At the beginning of the 44-day war, Arman Boyakhchyan was a recruit serving in Hadrut. During the retreat on the third day of the war, he was severely wounded: his jaw was broken, his tongue and ear were cut off. He survived heavy bleeding thanks to a fellow serviceman and a priest.

“When I was just drafted, we were quarantined because of the [COVID-19] virus in Martuni 2, after which we were taken to Hadrut. The service went on very well. On the morning of December 27, we went to the cafeteria. It was a normal situation; we were all together and the whole staff [was with us]. We were on our way when the rocket fire started. At that time, we went down into the basement. Then, when our commander of the battalion came, they sounded the alarm, we got everything–weapons and ammunition, and we were taken to the positions,” tells Arman.

In response to our question whether he and his fellow soldiers, being recruits, were able to use weapons, Arman said. “To be honest, I did not know what to do. Then, in a few hours, in a few days we were able to shoot normally. When you have a weapon, you shoot, you try, you learn everything.”

Arman Boyakhchyan was seriously injured on September 30. Speaking to his cousin on the phone the day before, he said he had no hope of returning from Hadrut.

“Our commander was hit. The same fire touched me too. I was seriously injured… I was standing. It was already a retreat; everyone was going back. It was the place where the command was sitting. We had retreated that far. We have already given up those posts. Then our commander said, ‘Retreat!’ His legs were cut off and he was bleeding. Everyone was retreating. And then a shrapnel wave broke and entered into my mouth. My jaw dropped. My tongue was cut off, my ear was cut off. I was bleeding. I had no strength left. I was left alone. There was no one left; I had no hope of surviving. I was lying down and praying. My prayer saved me. I prayed and said, ‘God our Lord, please let me go and reach my father and mother’. Then a Willis  [car] appeared and stopped, a priest came out and one of our boys. I was grabbed and taken away,” Arman recalls.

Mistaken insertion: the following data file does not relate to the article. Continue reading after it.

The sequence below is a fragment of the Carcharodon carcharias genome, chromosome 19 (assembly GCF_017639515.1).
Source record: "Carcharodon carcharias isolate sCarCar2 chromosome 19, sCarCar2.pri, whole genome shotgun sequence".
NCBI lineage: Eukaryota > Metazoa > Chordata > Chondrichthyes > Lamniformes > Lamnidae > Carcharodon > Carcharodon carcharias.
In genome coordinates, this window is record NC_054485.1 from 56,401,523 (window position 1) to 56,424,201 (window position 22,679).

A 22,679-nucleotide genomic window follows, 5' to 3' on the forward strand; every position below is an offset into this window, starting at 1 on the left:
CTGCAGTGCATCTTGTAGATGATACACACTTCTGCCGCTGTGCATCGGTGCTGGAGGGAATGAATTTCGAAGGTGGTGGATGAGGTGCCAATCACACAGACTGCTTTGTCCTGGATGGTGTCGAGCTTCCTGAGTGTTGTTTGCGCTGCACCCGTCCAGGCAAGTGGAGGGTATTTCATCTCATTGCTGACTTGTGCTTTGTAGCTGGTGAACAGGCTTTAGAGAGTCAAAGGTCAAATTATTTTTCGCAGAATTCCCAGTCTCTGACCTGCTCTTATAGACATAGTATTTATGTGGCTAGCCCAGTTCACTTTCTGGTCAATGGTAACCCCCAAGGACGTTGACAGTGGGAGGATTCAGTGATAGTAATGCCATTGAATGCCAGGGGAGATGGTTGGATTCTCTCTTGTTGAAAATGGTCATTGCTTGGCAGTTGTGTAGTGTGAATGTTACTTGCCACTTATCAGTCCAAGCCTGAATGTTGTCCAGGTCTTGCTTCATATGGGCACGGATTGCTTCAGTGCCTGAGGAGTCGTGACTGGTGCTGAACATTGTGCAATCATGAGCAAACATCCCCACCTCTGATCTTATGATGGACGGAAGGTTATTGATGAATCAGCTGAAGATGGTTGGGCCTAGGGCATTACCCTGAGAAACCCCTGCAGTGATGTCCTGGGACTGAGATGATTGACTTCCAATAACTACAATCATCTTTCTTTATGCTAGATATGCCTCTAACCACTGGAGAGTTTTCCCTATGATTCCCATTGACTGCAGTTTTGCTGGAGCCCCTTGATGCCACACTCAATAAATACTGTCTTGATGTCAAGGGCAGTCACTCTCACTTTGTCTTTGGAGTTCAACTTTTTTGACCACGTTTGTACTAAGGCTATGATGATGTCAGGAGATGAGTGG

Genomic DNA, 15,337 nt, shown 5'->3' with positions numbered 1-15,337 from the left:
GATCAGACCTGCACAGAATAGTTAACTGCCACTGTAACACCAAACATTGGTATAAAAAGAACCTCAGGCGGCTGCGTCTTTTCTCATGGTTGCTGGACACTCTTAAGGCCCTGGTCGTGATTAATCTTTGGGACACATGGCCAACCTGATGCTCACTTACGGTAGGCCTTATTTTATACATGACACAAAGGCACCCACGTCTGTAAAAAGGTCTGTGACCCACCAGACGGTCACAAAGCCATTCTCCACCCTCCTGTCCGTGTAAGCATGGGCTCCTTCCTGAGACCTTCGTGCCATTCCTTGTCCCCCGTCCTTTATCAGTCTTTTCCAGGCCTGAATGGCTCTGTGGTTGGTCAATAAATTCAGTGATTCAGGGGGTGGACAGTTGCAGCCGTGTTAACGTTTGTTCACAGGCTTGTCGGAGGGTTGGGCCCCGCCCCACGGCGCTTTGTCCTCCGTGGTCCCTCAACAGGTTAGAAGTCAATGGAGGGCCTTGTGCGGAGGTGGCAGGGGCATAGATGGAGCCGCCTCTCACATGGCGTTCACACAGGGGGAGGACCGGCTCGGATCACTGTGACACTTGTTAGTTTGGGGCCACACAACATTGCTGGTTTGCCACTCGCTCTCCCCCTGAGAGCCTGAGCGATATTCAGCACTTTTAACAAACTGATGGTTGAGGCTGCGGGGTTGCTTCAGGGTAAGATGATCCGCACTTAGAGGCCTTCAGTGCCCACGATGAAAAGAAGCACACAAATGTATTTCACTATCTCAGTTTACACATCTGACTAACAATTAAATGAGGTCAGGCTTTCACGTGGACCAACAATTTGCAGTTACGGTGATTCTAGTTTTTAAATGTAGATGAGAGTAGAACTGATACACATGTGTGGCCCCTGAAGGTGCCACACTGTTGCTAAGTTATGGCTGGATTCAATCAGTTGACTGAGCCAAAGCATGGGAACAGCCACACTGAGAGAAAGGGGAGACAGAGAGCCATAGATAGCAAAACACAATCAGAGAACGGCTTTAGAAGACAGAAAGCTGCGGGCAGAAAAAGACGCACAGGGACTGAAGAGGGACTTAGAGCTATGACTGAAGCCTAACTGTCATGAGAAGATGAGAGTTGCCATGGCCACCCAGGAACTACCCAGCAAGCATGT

His mother, Marine Mkrtchyan, tells that she received a call on November 1 from a nurse who said her son was in a hospital. “I asked what happened. Is he alive? What is it? They did not say anything. It was in the hospital that I learned that he had a shrapnel in his head, which was very close to the brain and everything depended on it. When they performed the first operation, they came out and said, ‘We have collected the jaw, we have collected the ear.’ He underwent surgery for six hours. Then when they brought him [to the ward], it was a horrible sight. When I saw my son in that condition… it was very cruel… but it was he that was giving us hope.”

For a long time, Arman could not speak; he communicated with his parents in writing, with paper and a pen. That’s how he told his parents about what happened to him.

Ani Gevorgyan

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